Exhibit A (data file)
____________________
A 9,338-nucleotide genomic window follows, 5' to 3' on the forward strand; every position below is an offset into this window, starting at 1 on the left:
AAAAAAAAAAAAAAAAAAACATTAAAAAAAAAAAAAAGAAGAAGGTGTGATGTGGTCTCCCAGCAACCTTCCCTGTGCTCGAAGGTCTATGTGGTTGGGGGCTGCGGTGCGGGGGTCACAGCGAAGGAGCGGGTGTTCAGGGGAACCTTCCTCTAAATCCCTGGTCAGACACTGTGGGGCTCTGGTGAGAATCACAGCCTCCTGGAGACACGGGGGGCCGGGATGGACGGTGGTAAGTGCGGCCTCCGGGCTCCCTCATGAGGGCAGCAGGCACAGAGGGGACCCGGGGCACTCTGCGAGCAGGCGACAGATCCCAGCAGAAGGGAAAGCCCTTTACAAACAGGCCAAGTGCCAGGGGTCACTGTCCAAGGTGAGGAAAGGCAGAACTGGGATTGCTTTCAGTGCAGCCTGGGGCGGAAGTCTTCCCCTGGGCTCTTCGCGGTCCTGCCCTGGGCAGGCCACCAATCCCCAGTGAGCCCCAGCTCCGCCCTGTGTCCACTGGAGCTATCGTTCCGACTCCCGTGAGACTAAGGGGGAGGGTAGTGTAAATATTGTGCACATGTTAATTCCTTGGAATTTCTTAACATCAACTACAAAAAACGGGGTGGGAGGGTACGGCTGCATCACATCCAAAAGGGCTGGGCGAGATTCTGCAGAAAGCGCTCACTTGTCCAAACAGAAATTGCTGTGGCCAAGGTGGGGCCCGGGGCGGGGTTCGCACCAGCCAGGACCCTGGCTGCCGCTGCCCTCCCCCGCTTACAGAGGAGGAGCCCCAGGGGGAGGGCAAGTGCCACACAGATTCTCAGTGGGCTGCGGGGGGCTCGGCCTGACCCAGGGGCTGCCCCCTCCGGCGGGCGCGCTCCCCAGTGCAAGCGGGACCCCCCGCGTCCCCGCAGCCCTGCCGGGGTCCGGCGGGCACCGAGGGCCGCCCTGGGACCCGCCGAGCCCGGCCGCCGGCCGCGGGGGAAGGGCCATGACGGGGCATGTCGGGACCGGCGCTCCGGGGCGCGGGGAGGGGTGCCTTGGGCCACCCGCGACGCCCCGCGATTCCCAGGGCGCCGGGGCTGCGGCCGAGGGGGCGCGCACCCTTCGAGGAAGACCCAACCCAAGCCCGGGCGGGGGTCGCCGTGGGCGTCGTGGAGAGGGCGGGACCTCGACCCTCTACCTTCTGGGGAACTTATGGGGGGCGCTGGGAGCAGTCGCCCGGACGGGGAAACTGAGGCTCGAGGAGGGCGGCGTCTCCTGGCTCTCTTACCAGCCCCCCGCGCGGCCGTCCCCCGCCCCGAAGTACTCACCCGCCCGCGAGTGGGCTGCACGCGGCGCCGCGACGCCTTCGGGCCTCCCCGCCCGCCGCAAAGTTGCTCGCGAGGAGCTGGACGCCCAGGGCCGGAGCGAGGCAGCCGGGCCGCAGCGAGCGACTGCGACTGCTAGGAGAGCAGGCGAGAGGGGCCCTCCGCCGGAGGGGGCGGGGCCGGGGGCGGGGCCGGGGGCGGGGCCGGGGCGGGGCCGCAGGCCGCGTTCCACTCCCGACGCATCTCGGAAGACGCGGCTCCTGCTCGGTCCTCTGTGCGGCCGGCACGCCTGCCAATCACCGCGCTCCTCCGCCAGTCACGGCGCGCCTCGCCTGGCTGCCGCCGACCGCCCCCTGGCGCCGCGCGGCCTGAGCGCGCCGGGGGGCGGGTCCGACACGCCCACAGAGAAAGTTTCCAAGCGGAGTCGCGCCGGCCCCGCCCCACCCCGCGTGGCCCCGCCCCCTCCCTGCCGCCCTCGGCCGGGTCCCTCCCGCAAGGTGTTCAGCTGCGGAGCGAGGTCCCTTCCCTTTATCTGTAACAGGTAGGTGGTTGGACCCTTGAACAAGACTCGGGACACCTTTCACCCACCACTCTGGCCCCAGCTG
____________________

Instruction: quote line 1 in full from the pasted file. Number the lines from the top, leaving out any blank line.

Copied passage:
A 9,338-nucleotide genomic window follows, 5' to 3' on the forward strand; every position below is an offset into this window, starting at 1 on the left: